Automobiles are wheeled motor vehicles, usually with four wheels, designed to run primarily on road systems and for the transport of passengers rather than cargo. They use an internal combustion engine, most often fueled by gasoline (petrol) but sometimes by other petroleum products or even natural gas. They are one of the most widely used and highly developed of modern technologies, as well as a key source of employment in the world.
Passenger cars are the dominant mode of transportation in the world today, with an estimated 1.4 billion vehicles in operation globally. They account for more than three trillion miles (5 trillion kilometres) of travel each year. They have become the primary means of family transportation in many countries, especially the United States where more than 70 million cars are in use. They also form the backbone of a new consumer goods-oriented society, providing one of every six jobs in America and requiring advanced technology in ancillary industries, such as steel and petroleum.
Although the automobile had been around in various forms since the late 17th century, it became practical to mass-produce when Henry Ford introduced his Model T in 1908. His assembly line, in which workers sit at a stationary station doing a single job as parts move by on conveyor belts, revolutionized production and enabled the automobile to be within the reach of middle class families.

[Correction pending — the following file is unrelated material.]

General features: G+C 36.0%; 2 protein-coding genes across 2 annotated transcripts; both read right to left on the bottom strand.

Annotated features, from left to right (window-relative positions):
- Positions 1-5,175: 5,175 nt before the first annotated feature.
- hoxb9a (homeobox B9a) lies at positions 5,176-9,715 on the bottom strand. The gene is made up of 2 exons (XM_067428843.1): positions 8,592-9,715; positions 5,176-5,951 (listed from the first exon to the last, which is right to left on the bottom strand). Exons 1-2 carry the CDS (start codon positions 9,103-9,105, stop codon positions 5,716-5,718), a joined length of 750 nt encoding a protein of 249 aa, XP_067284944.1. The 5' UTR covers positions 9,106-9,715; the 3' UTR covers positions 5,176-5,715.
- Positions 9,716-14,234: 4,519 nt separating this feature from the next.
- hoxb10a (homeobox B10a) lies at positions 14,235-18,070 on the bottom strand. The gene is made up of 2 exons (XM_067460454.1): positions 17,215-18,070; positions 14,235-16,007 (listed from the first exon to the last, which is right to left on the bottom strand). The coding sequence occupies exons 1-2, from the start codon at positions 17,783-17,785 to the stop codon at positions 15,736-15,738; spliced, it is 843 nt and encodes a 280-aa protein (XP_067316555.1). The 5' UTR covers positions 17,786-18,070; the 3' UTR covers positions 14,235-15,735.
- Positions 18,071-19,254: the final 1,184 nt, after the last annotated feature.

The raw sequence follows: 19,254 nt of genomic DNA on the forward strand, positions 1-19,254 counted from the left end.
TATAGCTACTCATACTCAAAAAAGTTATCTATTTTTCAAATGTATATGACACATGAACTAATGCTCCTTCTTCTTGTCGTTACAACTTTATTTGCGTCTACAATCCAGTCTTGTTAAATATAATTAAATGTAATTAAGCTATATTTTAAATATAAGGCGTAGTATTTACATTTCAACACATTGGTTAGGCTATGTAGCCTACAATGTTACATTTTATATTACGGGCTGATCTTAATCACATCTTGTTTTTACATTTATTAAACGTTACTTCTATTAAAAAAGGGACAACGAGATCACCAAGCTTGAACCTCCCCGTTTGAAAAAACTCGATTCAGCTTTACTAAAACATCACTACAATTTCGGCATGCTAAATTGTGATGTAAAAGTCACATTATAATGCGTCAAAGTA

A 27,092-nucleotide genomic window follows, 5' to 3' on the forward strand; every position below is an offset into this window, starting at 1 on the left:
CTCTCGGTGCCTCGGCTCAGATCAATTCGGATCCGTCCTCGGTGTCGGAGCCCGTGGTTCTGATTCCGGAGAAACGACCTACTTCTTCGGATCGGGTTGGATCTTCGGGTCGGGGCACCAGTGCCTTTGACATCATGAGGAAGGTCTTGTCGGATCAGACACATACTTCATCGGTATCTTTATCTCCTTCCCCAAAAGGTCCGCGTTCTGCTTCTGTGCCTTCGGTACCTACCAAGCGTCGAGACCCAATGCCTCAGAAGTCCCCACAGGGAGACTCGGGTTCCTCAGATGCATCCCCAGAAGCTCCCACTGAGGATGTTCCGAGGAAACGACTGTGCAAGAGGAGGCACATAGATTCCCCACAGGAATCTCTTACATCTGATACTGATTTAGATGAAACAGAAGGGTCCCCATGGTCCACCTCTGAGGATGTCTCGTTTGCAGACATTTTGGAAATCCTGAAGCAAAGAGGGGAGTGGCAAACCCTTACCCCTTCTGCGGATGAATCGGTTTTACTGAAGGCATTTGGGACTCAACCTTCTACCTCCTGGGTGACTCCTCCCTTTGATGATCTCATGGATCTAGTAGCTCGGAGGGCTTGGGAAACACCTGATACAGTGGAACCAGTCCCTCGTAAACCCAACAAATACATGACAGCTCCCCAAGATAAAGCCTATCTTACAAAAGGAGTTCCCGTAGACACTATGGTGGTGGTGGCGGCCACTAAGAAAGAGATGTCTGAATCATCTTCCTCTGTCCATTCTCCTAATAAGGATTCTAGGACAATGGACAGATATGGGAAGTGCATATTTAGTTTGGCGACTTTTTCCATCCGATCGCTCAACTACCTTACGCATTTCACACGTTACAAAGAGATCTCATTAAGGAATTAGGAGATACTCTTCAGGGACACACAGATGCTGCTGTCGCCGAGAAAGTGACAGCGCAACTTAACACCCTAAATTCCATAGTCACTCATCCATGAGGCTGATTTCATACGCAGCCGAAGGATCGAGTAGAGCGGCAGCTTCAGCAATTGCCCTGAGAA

In the postwar era, however, engineering in automobiles was subordinated to the questionable aesthetics of nonfunctional styling, and quality deteriorated to the point that by the mid-1960s American-made cars were being delivered to retail buyers with an average of twenty-four defects per unit, a large percentage safety related. In addition, the increasing social costs of air pollution and a drain on dwindling world oil supplies forced manufacturers to work hard at producing vehicles that used less gasoline.